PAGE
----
Mohammed Suhail, MS4 at UCSD SOM
I almost wept today for the first time in years.
My patient was a 45 year old woman with a metastatic soft-tissue sarcoma. Head shaved, eyes tired, she fell asleep twice as I spoke to her. Her daughter, 20 years old, sat nearby and woke her up with a few words in Spanish whenever she drifted back into sleep. By the time I saw her with the attending, she had gotten a milligram of dilaudid and was in and out of sleep. She spoke English well, but she became so tired that the effort of speaking her second language was too much. She spoke to her daughter in Spanish and the daughter did her best to translate to us.
It wasn’t when I asked her the first open ended question, like we are taught so much to do, and she answered with such resignation: “I have…cancer.”
It was not when she detailed the process of diagnosis, of getting her leg amputated, of relapse, of chemotherapy. It wasn’t when she resisted tears and turned to look me dead in the eye when she finished.
Medicine hardens us. I see it in our culture, I see it in our faces, I see it in the words we use: “noncompliance.” You know, that word we use when we really mean, “Why won’t they let me help?” We ask, over and over, why won’t they let me help? Why won’t they let me help? I went to school for this. I gave years of my life for this. I sweat and bled and cried for this. I lost friends for this. I beat myself into the ground for this, I went countless sleepless nights for this. So why won’t they let me help? We ask and ask until our throats are dry and chapped and we ask until our hearts are rock. And one day, we stop asking.
I don’t know why, but for once, the hardest part wasn’t when my attending asked her about her code status. It wasn’t when he asked her what she would want to do if something were to happen — does she want everything done? Does she want us to snap her ribs with CPR? Does she want us to attach a machine to her to keep her body pumping away?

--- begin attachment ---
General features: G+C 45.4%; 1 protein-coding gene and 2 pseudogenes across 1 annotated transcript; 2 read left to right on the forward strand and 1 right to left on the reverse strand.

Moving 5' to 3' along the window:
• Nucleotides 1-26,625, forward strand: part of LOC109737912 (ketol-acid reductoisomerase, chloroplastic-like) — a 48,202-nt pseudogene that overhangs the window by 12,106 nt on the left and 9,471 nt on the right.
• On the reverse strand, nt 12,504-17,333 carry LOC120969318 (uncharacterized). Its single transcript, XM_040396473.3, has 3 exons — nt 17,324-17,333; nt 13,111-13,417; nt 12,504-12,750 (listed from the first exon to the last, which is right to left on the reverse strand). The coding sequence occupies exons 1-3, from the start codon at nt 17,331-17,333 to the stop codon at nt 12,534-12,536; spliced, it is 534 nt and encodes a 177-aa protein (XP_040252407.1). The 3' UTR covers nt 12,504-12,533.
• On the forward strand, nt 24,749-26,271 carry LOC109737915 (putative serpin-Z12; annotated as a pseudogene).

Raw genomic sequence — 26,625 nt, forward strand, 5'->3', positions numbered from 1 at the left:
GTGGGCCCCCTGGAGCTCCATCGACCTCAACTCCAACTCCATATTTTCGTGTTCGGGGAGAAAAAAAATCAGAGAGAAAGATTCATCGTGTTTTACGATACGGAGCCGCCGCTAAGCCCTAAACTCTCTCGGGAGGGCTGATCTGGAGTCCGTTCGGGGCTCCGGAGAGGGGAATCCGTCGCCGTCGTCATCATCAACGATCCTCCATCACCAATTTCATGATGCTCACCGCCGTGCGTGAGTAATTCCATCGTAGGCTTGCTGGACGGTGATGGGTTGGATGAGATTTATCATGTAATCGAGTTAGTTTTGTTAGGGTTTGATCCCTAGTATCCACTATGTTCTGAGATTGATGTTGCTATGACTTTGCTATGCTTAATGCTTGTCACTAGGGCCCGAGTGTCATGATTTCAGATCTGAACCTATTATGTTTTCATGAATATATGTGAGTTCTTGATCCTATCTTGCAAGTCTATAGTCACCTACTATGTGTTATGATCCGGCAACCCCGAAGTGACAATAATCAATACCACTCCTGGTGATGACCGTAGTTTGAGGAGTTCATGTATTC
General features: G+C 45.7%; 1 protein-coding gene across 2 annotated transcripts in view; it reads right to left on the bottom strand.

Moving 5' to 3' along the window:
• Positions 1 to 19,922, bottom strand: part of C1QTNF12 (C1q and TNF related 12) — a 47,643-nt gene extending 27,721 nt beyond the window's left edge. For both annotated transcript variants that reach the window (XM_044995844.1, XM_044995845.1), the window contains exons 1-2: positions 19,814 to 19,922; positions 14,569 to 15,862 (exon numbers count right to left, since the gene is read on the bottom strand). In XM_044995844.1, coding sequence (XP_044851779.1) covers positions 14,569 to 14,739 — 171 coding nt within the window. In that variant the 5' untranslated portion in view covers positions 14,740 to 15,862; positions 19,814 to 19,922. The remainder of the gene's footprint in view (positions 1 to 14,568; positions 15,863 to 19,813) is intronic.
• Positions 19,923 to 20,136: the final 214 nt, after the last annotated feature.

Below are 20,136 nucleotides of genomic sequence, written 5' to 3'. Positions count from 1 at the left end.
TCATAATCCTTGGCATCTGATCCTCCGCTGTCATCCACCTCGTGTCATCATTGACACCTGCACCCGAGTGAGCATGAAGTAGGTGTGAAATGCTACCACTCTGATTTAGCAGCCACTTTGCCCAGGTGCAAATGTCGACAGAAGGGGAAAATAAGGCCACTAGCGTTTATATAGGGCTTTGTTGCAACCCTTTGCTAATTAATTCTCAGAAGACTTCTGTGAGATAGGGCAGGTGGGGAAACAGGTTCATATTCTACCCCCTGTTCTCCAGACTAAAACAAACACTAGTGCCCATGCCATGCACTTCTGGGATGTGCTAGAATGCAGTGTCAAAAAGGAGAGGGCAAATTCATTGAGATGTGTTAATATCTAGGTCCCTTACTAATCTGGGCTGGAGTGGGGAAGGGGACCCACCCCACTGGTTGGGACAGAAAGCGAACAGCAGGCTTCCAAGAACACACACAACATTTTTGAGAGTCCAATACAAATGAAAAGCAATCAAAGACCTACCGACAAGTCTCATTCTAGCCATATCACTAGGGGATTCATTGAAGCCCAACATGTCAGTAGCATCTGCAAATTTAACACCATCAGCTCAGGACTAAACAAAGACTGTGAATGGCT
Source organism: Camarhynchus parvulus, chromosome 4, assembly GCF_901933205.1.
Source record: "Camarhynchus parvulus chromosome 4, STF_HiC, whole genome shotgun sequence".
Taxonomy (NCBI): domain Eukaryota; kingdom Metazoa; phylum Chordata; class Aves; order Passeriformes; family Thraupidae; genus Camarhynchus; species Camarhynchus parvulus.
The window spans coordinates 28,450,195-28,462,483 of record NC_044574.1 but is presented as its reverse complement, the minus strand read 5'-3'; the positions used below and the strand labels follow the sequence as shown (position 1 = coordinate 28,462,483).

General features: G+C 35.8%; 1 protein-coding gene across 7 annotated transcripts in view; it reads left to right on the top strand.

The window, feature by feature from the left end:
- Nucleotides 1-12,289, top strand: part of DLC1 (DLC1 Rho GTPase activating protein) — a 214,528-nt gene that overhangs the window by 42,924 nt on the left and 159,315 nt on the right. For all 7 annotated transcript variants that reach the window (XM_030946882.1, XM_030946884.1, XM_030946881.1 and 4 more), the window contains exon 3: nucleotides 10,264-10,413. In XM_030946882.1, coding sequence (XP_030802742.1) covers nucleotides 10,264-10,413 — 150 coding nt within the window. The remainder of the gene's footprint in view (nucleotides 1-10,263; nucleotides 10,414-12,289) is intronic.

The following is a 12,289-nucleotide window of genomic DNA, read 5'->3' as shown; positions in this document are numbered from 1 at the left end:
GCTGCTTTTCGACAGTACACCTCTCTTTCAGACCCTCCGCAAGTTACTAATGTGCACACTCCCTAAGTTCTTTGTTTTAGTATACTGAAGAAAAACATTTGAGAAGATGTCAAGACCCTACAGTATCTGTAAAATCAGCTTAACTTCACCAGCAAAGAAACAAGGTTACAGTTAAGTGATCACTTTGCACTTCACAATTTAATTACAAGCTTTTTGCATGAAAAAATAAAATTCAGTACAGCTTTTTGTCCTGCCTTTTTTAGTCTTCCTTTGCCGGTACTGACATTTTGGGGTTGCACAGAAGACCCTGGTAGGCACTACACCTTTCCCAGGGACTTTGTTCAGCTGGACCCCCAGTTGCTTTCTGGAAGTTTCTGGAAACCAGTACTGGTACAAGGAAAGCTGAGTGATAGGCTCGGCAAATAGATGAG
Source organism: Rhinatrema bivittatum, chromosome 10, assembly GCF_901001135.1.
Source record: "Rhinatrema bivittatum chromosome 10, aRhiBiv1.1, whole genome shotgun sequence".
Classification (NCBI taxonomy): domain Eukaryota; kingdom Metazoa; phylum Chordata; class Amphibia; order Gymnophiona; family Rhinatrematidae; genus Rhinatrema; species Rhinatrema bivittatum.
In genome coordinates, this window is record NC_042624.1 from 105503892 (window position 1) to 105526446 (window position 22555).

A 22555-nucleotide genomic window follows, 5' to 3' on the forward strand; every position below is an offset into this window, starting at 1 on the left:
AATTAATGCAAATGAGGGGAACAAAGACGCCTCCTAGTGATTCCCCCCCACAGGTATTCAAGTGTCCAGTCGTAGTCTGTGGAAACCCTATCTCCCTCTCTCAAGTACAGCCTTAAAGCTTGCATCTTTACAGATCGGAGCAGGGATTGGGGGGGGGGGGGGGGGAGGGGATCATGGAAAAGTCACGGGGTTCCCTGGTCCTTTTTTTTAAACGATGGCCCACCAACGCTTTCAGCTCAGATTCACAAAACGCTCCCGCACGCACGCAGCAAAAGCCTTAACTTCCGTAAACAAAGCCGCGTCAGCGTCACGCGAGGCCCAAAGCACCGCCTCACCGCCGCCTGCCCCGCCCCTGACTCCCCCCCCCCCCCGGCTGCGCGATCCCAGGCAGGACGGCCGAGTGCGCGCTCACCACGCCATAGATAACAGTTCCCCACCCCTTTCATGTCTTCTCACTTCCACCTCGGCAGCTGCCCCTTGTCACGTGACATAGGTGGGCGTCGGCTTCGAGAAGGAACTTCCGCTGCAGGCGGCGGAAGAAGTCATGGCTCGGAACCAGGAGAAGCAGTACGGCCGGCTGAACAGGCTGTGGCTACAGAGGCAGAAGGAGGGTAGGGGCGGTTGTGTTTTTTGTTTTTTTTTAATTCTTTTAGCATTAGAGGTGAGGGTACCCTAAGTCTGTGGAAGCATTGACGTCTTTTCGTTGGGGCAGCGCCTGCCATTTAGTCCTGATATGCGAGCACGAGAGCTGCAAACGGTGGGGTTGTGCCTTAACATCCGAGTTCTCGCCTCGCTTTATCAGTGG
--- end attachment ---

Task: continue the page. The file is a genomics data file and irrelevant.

The hardest part was not when she turned to her daughter and answered us in Spanish, because I understood.
No. The hardest part was when her daughter responded. Her eyebrows furrowed. She tilted her head to one side, as if questioning, and she whispered, “Mama…”
Mama. Oh, this must be what defibrillation feels like.
I saw it all so clearly: I saw a 45 year old woman who was just tired — tired of the needles, of the scans, of the poisons, of the bullshit. Tired of being taken care of, tired of losing her leg, of losing her hair, tired of the smell of rubbing alcohol being her only perfume for weeks at a time.
And in the eyes of the daughter, I saw a young lady, coming into her own womanhood, newly an adult, hit all too suddenly with the mortality and the resignation of her mother. Unable to understand.
I don’t speak much Spanish, but from what I understood, she said: I’m tired, I’m tired. They’ve done enough, mija.
And I don’t know if the daughter understood. But then again, who can? What is left in this world after the womb that carried you is buried under the cold earth? Where do you turn? Who will show you, in ways only a mother can, how to love yourself? Who will remind you where you come from? Who will teach you what being a woman means?
I saw the two of them, years ago, wrapped around a dinner table, laughing, young and full of love; the mother with hair still, the daughter with a laugh untainted by such adult loss. Is this what she thought of? Is this what she realizes will never be again?
So, I almost wept today for the first time in years. But I didn’t.
After all, I’m going to be a doctor soon.